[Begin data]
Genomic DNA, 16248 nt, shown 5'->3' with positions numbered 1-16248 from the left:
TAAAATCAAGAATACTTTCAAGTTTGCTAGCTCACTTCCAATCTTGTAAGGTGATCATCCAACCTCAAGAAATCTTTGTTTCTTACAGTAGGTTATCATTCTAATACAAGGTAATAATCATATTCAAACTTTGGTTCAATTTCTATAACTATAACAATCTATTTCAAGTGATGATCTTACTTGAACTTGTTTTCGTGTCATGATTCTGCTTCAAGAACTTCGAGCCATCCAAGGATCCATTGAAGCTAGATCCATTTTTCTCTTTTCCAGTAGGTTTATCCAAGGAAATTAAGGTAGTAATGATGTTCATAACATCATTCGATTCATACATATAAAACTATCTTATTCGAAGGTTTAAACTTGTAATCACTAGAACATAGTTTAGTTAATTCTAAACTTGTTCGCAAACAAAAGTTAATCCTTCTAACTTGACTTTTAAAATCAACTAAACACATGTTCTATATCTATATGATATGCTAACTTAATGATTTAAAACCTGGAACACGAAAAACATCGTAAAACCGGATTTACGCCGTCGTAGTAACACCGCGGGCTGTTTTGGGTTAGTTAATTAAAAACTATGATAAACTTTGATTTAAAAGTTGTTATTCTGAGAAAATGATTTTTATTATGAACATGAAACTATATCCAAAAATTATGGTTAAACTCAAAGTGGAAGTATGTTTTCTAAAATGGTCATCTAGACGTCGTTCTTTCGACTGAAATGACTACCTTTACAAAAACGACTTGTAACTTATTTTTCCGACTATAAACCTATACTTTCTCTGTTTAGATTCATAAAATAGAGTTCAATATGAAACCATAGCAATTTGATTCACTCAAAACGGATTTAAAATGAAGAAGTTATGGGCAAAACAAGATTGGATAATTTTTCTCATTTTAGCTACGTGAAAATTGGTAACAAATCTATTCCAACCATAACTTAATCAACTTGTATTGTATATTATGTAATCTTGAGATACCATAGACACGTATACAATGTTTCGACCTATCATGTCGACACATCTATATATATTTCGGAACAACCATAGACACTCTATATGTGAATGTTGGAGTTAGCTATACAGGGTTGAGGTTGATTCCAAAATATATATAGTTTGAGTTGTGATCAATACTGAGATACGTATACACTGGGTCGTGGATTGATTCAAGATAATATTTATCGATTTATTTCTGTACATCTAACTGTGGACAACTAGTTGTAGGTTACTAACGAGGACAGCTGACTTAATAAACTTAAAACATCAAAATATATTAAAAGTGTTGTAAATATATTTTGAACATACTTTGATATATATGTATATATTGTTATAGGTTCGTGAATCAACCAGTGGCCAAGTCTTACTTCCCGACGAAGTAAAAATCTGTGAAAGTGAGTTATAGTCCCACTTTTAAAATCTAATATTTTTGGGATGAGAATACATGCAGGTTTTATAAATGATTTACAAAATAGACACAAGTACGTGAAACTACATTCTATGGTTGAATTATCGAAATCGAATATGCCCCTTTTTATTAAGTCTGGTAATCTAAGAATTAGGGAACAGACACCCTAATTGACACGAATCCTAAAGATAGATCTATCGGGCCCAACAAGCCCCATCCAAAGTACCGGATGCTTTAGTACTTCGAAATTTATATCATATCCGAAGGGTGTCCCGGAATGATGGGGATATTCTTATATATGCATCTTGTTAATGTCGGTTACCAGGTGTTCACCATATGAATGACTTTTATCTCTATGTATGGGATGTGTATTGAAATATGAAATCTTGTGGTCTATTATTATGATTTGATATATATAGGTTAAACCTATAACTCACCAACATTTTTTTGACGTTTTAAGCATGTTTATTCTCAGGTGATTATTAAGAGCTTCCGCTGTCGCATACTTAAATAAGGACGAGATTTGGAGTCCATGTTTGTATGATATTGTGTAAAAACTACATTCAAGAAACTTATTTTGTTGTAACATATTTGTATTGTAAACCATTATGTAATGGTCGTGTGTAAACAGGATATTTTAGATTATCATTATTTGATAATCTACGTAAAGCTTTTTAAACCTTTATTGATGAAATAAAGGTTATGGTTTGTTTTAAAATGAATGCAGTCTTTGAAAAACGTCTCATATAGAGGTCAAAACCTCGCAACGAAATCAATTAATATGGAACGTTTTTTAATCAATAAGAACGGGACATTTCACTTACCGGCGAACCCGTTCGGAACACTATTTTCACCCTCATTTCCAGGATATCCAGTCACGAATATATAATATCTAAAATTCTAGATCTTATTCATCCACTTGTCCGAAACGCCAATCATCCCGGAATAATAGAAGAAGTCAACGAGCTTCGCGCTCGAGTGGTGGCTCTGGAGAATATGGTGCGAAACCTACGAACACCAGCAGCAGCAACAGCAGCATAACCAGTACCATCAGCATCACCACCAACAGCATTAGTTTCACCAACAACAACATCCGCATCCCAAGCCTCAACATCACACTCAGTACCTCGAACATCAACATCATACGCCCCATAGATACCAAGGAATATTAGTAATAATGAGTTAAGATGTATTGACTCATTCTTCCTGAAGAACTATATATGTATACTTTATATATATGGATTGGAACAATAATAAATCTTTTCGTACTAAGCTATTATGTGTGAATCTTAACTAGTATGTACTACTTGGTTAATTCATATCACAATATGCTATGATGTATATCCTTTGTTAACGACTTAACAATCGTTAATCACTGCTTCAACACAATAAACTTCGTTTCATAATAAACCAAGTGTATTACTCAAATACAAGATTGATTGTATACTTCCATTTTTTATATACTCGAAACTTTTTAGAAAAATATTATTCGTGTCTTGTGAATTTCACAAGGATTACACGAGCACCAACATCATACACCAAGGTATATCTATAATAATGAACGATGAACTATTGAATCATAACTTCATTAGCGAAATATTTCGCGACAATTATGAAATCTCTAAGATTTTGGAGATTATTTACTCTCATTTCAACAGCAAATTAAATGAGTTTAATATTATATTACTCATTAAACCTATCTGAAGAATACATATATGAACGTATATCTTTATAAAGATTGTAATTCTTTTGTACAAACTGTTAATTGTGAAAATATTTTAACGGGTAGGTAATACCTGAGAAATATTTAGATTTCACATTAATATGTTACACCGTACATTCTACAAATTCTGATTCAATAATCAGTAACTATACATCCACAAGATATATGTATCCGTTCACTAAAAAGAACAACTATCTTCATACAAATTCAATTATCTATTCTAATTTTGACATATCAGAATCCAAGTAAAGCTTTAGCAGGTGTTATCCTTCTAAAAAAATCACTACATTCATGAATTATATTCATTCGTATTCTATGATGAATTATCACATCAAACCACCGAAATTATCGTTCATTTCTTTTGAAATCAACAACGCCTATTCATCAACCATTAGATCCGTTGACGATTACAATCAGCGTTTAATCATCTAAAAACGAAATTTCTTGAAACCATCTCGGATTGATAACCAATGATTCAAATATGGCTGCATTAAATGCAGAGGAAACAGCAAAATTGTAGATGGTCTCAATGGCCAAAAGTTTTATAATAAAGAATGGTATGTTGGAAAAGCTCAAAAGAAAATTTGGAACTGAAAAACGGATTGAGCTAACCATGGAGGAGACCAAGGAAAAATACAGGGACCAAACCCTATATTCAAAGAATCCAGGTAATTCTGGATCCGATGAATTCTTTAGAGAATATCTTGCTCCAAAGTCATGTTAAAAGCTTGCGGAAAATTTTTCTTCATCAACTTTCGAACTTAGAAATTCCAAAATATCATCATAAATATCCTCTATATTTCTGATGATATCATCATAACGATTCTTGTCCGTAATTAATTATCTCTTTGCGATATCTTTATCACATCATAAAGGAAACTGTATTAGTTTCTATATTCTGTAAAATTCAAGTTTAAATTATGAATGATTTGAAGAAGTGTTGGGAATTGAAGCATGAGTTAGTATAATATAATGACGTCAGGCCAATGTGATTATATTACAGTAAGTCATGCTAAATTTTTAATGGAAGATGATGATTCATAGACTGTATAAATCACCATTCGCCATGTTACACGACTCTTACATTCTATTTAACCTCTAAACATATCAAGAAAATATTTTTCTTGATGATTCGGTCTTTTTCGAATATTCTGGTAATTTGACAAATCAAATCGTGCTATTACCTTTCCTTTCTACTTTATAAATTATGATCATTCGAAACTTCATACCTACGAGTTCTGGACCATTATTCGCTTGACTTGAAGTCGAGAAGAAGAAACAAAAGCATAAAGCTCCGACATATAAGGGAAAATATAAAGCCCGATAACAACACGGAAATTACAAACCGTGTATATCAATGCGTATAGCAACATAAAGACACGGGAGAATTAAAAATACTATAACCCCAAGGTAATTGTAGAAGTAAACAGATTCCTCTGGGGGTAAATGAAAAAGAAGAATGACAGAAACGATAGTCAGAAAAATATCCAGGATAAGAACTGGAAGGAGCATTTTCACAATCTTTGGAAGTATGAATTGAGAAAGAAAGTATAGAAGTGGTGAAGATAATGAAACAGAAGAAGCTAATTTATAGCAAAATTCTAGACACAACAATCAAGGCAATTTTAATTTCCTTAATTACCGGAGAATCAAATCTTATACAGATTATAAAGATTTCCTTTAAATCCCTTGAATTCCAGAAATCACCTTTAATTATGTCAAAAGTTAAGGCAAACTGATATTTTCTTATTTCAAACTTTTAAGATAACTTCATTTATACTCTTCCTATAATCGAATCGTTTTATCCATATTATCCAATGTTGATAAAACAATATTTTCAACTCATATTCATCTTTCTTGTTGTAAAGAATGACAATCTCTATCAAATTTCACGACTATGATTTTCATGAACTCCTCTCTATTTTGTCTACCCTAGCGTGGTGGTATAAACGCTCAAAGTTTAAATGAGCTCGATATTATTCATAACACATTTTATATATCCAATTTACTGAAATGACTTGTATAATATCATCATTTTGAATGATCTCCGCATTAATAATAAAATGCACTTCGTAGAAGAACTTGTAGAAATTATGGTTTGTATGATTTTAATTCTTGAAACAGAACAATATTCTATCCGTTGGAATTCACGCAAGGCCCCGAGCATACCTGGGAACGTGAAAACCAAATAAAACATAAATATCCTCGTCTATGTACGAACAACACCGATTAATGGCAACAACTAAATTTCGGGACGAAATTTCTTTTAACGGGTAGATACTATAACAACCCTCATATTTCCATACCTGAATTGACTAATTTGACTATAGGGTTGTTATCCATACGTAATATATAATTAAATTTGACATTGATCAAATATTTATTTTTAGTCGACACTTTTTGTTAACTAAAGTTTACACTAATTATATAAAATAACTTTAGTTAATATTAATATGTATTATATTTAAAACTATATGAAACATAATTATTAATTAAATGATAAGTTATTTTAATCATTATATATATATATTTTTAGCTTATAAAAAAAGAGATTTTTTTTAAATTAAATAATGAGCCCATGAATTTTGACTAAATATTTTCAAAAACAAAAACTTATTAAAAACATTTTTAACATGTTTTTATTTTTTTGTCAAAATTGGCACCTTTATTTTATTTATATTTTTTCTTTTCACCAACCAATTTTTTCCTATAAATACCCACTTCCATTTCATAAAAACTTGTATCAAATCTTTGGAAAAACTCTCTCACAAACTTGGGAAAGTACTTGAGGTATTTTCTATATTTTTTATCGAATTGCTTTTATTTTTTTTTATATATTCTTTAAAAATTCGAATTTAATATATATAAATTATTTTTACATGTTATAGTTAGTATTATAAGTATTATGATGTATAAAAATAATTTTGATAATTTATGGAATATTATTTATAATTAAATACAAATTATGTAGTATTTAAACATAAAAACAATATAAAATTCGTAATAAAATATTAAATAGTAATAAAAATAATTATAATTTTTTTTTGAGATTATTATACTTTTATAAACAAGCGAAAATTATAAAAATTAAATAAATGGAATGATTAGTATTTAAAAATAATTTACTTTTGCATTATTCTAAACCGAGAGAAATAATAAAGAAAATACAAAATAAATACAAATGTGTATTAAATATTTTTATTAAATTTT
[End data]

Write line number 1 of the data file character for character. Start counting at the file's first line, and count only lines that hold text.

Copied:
Genomic DNA, 16248 nt, shown 5'->3' with positions numbered 1-16248 from the left: